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x is for by Danielle St-Amour

x is for

There is an internal and an external shape to each object, the external shaped by the words it chooses or the words that choose it. The internal shape is difficult to grasp - it is the true shape that insists upon being seen beyond the scaffoldings we build around it. Allowing an object to be an object is one provision of the object’s autonomy. The request of the score provided to X is to be present, to be immersed - the request of this text is to uncover the internal shape, past the scaffolding. Francis Ponge, at the banks of the Loire, made a score, attempting to immerse himself in Mute Objects of Expression: “The object is always more important, more interesting, more capable (full of rights): it has no duty whatsoever toward me, it is I who am obliged to it.1” A score like a cut in a surface, allowing the inside to flow out. In order to comprehend the object, consider the score.

 

 

1. Focus attempt (First Performer):

The room is full with materials, some clearly connected and some distant and in orbit, but the whole room is an object. In the very centre a mass of brown butcher paper sack like gooseberries moves almost imperceptibly. At the butt of this pleat of matter several pedicels hang, releasing a stream of soft pink sand into the central base of... something. A marionette. A self-governing marionette of multicolored cables, wood, metal hinge, paper and grass mat. This is a spider, or a dog that walks itself. Styrofoam – perhaps once moulded to protect a blender across a long distance – is joined with wood hinging, metal – these are the legs of the marionette. Henceforth called the performer. The legs, which resemble bodies, are bent in profile, bodies ready to… act in some manner. Spider legs, but too tense. The legs of the performer began this score upright like bodies, like bodies bent and viewed in profile, bodies ready to jump, but instead slowly bow as the bags lose sand. Because as the bags lose sand, they rise, tied to the legs gently lowering them to the earth. The gentle hiss noise of sand sounds louder or higher-pitched from each new, higher place.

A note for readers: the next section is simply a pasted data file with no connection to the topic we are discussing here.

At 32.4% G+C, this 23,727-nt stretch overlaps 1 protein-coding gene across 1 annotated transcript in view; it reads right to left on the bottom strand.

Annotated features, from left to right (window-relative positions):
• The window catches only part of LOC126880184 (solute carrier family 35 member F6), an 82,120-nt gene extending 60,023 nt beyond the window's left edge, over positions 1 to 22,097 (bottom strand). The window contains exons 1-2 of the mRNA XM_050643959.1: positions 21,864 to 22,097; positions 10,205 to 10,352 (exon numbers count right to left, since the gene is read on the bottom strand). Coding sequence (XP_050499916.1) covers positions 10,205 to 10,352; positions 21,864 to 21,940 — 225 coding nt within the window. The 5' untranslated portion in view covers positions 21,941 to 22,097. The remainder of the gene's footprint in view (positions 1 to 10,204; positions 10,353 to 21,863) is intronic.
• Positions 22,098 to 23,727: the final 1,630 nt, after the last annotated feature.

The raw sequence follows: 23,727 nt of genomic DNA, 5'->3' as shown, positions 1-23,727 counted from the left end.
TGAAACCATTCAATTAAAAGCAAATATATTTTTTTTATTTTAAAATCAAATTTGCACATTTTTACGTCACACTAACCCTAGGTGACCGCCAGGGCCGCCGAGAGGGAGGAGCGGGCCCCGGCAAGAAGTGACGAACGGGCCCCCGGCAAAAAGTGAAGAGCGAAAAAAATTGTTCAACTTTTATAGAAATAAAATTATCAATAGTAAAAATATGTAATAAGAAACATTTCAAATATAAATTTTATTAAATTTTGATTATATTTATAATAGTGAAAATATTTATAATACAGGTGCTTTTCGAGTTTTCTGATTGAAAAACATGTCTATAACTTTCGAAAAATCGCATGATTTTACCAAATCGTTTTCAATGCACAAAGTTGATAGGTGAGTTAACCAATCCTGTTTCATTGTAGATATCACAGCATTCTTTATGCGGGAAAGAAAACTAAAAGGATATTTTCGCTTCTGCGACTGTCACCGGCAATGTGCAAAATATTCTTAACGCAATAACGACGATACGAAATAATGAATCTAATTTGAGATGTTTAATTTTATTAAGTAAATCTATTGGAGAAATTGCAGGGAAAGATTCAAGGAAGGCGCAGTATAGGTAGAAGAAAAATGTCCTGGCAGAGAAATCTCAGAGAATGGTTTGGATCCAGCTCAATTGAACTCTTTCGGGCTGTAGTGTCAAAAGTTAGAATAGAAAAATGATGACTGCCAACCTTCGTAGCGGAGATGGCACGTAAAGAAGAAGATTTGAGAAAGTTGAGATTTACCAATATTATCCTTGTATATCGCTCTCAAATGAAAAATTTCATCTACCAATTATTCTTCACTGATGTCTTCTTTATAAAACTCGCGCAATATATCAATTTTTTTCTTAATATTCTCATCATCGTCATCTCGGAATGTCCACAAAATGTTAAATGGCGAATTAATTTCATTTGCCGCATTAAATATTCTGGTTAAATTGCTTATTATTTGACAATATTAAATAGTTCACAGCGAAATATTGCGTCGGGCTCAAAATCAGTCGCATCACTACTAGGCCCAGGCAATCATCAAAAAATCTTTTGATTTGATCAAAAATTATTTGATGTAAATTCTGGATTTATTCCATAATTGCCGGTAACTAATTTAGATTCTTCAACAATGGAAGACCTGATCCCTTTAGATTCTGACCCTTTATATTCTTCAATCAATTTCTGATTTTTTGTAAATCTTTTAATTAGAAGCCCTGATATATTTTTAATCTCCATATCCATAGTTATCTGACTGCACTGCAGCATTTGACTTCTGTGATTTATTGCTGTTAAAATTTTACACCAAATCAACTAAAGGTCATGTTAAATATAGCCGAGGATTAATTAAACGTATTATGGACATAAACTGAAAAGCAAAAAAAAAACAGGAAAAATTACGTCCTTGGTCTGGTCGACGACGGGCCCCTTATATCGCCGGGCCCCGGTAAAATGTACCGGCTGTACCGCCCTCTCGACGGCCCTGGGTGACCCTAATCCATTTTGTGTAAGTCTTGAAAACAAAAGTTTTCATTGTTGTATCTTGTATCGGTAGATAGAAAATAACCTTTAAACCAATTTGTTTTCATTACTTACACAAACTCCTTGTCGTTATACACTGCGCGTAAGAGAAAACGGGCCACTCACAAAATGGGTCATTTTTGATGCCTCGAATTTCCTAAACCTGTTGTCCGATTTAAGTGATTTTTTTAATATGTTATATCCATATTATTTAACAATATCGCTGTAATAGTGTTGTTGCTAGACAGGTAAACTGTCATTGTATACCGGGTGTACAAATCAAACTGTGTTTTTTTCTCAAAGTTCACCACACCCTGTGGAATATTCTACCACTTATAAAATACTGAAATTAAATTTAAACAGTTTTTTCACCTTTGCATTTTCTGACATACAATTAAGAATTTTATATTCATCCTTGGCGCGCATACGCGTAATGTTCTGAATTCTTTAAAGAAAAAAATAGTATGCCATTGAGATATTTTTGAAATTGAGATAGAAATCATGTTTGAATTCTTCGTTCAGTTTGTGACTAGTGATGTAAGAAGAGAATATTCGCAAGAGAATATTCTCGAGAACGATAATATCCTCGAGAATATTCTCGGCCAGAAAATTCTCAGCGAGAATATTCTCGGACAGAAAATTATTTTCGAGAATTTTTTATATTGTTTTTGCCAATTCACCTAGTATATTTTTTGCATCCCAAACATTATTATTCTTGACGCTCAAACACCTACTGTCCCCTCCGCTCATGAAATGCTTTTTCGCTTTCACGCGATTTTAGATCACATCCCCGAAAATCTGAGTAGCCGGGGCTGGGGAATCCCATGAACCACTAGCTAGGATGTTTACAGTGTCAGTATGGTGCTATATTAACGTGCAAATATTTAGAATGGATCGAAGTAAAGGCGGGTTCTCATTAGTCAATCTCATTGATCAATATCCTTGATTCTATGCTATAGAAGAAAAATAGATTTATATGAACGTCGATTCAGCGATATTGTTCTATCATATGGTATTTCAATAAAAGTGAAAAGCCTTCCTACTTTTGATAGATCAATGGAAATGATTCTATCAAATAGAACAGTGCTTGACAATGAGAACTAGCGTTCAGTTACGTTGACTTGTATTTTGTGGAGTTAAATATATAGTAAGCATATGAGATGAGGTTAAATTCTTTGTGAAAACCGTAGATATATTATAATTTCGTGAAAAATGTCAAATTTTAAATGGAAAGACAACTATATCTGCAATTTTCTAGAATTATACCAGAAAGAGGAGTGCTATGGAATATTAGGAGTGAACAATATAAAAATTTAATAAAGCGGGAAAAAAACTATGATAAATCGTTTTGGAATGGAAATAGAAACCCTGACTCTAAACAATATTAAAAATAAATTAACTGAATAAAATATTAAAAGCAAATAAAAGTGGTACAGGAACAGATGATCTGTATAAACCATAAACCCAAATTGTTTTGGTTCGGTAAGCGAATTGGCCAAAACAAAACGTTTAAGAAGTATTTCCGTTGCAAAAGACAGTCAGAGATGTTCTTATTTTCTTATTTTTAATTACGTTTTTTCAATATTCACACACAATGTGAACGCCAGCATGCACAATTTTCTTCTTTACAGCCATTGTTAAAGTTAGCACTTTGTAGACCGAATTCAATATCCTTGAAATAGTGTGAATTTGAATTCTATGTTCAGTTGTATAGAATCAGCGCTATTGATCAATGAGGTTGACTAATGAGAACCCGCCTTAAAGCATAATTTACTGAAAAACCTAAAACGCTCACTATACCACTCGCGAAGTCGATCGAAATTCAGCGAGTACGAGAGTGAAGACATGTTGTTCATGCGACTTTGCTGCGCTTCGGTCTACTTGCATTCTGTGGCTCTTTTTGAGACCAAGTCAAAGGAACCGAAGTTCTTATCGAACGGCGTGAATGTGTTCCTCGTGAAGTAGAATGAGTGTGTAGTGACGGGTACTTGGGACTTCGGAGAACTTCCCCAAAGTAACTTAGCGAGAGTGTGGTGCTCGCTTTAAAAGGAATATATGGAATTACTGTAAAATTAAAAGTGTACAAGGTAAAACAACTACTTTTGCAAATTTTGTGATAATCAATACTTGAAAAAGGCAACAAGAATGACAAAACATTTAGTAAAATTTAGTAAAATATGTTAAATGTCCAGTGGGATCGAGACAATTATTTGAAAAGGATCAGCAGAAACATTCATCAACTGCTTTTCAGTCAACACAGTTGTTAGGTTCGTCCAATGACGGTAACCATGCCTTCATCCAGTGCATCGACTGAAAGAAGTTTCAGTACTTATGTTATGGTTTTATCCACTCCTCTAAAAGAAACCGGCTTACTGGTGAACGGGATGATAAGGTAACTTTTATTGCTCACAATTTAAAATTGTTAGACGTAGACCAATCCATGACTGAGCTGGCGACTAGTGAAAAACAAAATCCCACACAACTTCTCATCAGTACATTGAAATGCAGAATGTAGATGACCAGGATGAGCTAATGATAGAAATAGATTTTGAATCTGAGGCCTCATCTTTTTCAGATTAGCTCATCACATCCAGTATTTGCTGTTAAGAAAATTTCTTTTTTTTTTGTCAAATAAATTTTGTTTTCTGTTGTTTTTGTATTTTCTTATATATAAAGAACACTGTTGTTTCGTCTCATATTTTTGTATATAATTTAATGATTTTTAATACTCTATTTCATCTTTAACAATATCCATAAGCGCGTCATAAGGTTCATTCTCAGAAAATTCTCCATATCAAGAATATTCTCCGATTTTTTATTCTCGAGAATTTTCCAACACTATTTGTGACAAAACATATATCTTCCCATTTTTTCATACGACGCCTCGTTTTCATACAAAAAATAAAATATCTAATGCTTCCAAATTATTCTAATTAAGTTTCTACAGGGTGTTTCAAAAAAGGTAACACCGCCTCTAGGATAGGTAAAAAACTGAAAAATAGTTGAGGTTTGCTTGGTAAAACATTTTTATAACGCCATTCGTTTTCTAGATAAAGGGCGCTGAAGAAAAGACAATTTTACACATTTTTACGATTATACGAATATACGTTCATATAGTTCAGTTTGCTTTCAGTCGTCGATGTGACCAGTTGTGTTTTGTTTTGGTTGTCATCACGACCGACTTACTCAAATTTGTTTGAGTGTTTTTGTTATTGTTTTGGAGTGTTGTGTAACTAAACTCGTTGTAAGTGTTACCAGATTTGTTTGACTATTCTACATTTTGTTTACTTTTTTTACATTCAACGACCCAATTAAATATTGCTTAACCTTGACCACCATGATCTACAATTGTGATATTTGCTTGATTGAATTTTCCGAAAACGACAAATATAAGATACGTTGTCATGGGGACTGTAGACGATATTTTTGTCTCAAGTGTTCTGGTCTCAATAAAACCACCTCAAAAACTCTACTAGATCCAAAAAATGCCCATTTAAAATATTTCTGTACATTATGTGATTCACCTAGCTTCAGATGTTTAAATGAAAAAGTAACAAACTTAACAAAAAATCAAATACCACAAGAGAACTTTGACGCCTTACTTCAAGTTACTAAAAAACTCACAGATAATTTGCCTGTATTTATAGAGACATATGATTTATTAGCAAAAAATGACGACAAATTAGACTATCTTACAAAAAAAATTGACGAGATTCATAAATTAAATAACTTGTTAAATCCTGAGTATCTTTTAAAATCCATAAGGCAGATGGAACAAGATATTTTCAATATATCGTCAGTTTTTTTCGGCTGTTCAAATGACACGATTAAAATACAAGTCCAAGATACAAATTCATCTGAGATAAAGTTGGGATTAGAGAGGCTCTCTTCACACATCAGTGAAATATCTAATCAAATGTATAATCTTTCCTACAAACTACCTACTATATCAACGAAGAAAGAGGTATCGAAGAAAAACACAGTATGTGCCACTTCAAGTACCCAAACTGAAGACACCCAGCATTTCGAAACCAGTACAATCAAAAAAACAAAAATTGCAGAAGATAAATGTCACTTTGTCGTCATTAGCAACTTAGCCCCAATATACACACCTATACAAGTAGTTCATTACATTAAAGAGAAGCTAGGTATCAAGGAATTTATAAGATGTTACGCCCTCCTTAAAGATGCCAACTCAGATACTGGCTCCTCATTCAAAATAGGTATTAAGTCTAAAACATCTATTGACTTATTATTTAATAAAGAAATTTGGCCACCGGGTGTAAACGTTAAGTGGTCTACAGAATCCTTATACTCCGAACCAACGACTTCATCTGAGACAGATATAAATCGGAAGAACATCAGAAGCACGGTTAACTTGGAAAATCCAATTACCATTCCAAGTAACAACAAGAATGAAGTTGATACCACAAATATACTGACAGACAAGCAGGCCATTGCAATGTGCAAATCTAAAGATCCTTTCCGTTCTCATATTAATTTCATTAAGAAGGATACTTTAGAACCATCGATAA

Suspended and raised by colored nylon, rope, wire, there is white noise or pink noise or grey noise. The sand makes a sibilant sound as its casings rise: more whistle. Six soft legs joined by silver hinge and all salvaged from the salvage yard where they will soon return.

 

 

2. Descriptive attempt (Second Performer):

The room is full with materials, some clearly connected and some convoluted in the wake, but the whole room is an object. Somewhere near the centre, a length of bright orange rope, circumnavigated by purple string is suspended amidst an adlittoral landscape. At the tip of one end the rope loops to form a subterminal mouth – at the other, a wattlling tongue. It is a snake, or a hydra… two long tentacles maybe, a chain of cells. Against the walls, more flotsam – crags of white plastic vent orange sand against the floor, the soft pitch creating eddies of white noise or grey noise or blue noise. The two heads of the hydra sketch a finicky directional current, moving toward each other, interpreting a language in vain. They speculate, pause, become sidetracked. The bags haul the wire and rope slowly, the noise is quietly drowned out by the fuzz of the building’s HVAC. The performer submits to the floor against the static pressure of the room.